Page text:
State government departments wasted money and failed to set up strong fraud controls when they spent billions of dollars tackling COVID-19, the Victorian Auditor-General has found.
It included spending $172 million on PPE that was not fit for purpose, such as buying 33 million N95 respirators and 14 million surgical face masks.
Because the state did not have a PPE stockpile before the pandemic, government staff acted quickly but relied on unfamiliar suppliers and often paid high prices, according to the audit tabled in Parliament on Wednesday.
The Department of Justice, for example, bought hand sanitiser bottles for $6, but at other times during the pandemic it paid up to $27.
“Departments made extraordinary efforts to respond to COVID-19. However, not all departments effectively managed their spending, leading to waste in some instances,” the report said.
Overall, the government spent $4.4 billion on pandemic initiatives, including $785 million on its business support fund and $782 million on expanding intensive care.
The report found some of that money went to executives paid over the odds, and contractors hired without a competitive process or a signed contract.
For example, the Department of Health contracted one senior executive for $594,500 without considering any other candidates.
The pay for the year-long contract exceeded the job description by $250,000 and the relevant public service pay band by $230,000.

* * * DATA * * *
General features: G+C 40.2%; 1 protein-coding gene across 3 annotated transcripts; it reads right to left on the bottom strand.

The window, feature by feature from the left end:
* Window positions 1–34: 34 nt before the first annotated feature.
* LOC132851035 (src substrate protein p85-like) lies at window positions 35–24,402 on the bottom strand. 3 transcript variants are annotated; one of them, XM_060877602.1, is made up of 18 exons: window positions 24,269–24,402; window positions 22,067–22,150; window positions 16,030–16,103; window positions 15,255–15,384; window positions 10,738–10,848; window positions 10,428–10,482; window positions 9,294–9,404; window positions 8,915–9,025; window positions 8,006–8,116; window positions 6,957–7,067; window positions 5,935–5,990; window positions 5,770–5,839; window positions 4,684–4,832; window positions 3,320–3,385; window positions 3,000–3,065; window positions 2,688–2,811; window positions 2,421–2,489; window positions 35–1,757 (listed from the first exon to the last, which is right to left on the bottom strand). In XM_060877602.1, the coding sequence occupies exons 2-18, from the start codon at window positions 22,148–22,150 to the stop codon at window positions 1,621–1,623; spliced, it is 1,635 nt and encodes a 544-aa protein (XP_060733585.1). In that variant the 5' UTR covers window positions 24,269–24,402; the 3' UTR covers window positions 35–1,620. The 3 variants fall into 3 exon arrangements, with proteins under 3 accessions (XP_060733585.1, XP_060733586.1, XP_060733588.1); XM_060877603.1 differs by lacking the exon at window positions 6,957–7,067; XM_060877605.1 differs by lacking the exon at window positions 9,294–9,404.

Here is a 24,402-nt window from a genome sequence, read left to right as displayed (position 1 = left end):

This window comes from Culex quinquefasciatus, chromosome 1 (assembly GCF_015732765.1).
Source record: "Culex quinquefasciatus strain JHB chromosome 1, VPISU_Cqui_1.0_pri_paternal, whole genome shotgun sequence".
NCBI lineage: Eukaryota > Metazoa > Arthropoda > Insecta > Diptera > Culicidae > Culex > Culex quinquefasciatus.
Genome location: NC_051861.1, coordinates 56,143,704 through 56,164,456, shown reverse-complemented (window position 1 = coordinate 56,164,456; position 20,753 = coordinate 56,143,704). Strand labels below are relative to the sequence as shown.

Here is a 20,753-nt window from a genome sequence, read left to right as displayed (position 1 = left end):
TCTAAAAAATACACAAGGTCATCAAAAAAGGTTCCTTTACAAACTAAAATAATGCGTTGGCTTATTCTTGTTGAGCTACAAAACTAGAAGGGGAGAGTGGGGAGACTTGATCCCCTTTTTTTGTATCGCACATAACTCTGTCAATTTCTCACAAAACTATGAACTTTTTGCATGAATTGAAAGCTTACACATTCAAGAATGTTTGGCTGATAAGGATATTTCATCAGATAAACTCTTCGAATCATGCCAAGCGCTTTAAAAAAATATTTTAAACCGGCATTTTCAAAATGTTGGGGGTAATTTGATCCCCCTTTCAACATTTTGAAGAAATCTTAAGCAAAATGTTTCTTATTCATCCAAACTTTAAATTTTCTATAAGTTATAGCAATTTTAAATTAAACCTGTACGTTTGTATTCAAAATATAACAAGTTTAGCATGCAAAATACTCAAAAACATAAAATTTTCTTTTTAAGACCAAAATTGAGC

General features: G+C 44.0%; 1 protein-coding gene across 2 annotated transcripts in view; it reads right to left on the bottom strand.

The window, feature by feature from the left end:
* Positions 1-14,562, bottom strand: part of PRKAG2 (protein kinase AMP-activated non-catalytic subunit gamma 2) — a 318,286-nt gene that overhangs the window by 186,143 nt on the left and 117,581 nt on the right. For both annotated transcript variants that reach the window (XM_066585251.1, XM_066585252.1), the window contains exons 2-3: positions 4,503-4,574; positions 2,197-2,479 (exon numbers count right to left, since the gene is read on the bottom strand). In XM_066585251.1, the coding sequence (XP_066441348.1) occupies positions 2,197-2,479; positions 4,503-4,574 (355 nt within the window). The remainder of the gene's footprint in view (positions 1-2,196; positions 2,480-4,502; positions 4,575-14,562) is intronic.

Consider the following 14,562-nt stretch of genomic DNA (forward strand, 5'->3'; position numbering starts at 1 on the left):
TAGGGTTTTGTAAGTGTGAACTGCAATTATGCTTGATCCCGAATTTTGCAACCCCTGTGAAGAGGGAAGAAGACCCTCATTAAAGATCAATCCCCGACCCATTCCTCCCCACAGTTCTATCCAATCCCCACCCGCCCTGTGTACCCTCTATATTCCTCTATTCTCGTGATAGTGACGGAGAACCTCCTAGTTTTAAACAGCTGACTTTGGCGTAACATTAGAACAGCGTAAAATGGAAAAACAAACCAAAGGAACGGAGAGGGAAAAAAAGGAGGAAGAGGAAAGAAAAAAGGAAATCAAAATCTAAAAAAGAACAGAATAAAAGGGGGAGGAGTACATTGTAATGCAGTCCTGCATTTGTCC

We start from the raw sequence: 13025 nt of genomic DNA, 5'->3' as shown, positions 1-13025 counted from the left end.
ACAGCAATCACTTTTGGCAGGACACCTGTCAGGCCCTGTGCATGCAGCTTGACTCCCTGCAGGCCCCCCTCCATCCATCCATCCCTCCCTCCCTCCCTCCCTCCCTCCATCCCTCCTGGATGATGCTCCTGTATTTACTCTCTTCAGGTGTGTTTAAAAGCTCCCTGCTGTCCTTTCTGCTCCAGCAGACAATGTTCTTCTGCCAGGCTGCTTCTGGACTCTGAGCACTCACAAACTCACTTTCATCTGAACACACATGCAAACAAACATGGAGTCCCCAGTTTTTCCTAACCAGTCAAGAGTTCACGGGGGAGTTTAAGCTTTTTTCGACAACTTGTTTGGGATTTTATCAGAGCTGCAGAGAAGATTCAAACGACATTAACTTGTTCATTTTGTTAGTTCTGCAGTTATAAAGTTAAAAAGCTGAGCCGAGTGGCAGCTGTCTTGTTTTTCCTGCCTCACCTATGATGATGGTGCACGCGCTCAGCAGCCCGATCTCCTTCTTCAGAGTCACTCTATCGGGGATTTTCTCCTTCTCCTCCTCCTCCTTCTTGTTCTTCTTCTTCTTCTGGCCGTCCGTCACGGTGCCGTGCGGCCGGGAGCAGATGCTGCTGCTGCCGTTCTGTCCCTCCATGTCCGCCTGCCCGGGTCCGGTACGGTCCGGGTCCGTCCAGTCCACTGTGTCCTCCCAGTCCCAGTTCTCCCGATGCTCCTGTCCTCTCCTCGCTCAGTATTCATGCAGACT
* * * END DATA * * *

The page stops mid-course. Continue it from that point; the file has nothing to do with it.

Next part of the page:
The audit found the department’s records do not explain how the executive was identified or why they were paid so much.
The department also paid $4.5 million to an IT firm for a new computer program for contact tracing, despite later dumping the firm after problems with the job.
It hired the firm for about $11.5 million in the second half of 2020, without any clearly agreed performance measures in its contract.
The firm started work in August but the contract wasn’t finalised until late October, at which point the department was already trying to get out of the deal.
At the Department of Justice, a consulting firm was paid up to $100,000 to provide executive coaching and “wellbeing support” for staff, without asking anyone else to quote for the job or finalising its contract until several months after the program had begun.
“Most departments had weaknesses in their COVID-19 procurements, such as incomplete and missing documentation, frequent use of quotes from single suppliers and inadequate consideration of conflicts of interest,” the audit said.
“This means these departments cannot be sure that material fraud, corruption and waste did not occur.”
Seven out of eight departments used a “critical incident procurement” policy to spend money on their pandemic response, with speed more important than value for money in some cases.
Apart from the Department of Justice, all departments failed to accurately report their total spending, did not have complete documentation of that spending, and activated critical incident policies to make non-urgent purchases.
Shadow Treasurer David Davis said the wasted money could have been used to help Victoria’s economic recovery.
VAGO made 16 recommendations to the government, which have been accepted by six out of nine departments.
The recommendations focused on improving financial reporting, reviewing risks in grant programs and improving critical incident procurement.
A government spokesperson thanked the Auditor-General for the report and said all departments would continue to work to deliver good value and outcomes for the community.